• #99840
    Profile photo of rt21
    rt21
    Participant

    From what I have read in various articles the euro’s rise seems more to do with a lack of confidence in the dollar than anything else. However, currency dealers are of the opinion that the euro is overvalued based on economic fundamentals and expect it to fall. This view seems to be shared by some large eurozone companies and also representatives of Spanish exporters who all say that the current level of the euro is hurting them

    I also think that the recent news that the UK’s budget deficit was significantly above expectations had a negative impact on sterling.

    Richard

  • #100005
    Profile photo of rt21
    rt21
    Participant

    From what I have read in various articles the euro’s rise seems more to do with a lack of confidence in the dollar than anything else. However, currency dealers are of the opinion that the euro is overvalued based on economic fundamentals and expect it to fall. This view seems to be shared by some large eurozone companies and also representatives of Spanish exporters who all say that the current level of the euro is hurting them

    I also think that the recent news that the UK’s budget deficit was significantly above expectations had a negative impact on sterling.

    Richard

  • #99848
    Profile photo of Anonymous
    Anonymous
    Participant

    I think your post is absolutely right Richard, the Euro is over-valued in my view – especially against the Swiss Franc. There’s been no need for UBS intervention for a long while now.

    I also believe after the Greek bailout the EU realised what a devasting affect this kind of negative news was having re. confidence in the whole EU project. So I think there is now a lot of ‘activity’ going on behind closed doors which barely makes the news, as well as low-media help going on eg. the colossal monthly loans to Spanish banks. If the full extent of the EU’s perilous financial situation regarding all its member states was made public, the Euro would plummet.

    Friday could be interesting re. the Euro against other currencies.
    From the Forex website:
    This week the central focus will undoubtedly be on the European bank stress test results due this Friday. Initial comments from various EU officials are encouraging, and we believe this has factored into the Euro buying. However, there is also a decent risk that the markets will perceive the tests to be too lax if the banks pass with flying colors and in turn look to re-establish short positions in the Euro.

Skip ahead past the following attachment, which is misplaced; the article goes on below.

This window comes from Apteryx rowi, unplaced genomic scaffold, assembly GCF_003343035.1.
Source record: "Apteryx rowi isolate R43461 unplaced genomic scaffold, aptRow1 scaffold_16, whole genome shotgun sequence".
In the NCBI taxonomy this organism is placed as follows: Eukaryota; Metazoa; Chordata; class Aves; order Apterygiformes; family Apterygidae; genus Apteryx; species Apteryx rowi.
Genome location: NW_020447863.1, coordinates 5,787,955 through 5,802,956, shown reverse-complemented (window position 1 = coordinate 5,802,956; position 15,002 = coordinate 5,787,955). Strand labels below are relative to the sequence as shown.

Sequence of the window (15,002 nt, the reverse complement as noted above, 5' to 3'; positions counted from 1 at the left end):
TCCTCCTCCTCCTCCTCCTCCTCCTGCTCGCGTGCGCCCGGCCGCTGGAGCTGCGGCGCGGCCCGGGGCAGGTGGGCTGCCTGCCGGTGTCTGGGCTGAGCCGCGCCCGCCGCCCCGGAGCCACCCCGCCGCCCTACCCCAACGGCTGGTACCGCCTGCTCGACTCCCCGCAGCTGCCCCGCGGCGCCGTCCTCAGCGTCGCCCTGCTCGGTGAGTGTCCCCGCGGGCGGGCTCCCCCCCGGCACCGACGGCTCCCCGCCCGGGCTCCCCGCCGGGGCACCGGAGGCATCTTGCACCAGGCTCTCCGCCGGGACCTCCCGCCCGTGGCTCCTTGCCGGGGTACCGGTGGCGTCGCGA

• #100009
    Profile photo of Anonymous
    Anonymous
    Participant

    I think your post is absolutely right Richard, the Euro is over-valued in my view – especially against the Swiss Franc. There’s been no need for UBS intervention for a long while now.

    I also believe after the Greek bailout the EU realised what a devasting affect this kind of negative news was having re. confidence in the whole EU project. So I think there is now a lot of ‘activity’ going on behind closed doors which barely makes the news, as well as low-media help going on eg. the colossal monthly loans to Spanish banks. If the full extent of the EU’s perilous financial situation regarding all its member states was made public, the Euro would plummet.

    Friday could be interesting re. the Euro against other currencies.
    From the Forex website:
    This week the central focus will undoubtedly be on the European bank stress test results due this Friday. Initial comments from various EU officials are encouraging, and we believe this has factored into the Euro buying. However, there is also a decent risk that the markets will perceive the tests to be too lax if the banks pass with flying colors and in turn look to re-establish short positions in the Euro.

  • #99858
    Profile photo of rt21
    rt21
    Participant

    Hi Charlie

    It would seem a little ironic on one level if the stress tests revealed that the spanish banks passed but on another that they still could not access funds from the wholesale market and had to continue relying on ECB arrangements.

    If that was the outcome then I for one would be very suspicious of what was happenning in eurozone.

    Richard

  • #100014
    Profile photo of rt21
    rt21
    Participant

    Hi Charlie

    It would seem a little ironic on one level if the stress tests revealed that the spanish banks passed but on another that they still could not access funds from the wholesale market and had to continue relying on ECB arrangements.

    If that was the outcome then I for one would be very suspicious of what was happenning in eurozone.

    Richard

  • #99862
    Profile photo of Anonymous
    Anonymous
    Participant

    Considering the EU accounts have not been signed off for over 15 years, I think there are many of us suspicious of what was and is happening in the eurozone. 😈

    A Reuters poll of economists show they are now expecting the ECB to start hiking interest rates.
    Here we go……

  • #100016
    Profile photo of Anonymous
    Anonymous
    Participant

    Considering the EU accounts have not been signed off for over 15 years, I think there are many of us suspicious of what was and is happening in the eurozone. 😈

    A Reuters poll of economists show they are now expecting the ECB to start hiking interest rates.
    Here we go……

  • #99868
    Profile photo of rt21
    rt21
    Participant

    If the ECB was out of step with other countries in increasing its rates, the euro would increase significantly in value at the expense of club med countries who would find it more difficult to export their goods to non eurozone countries.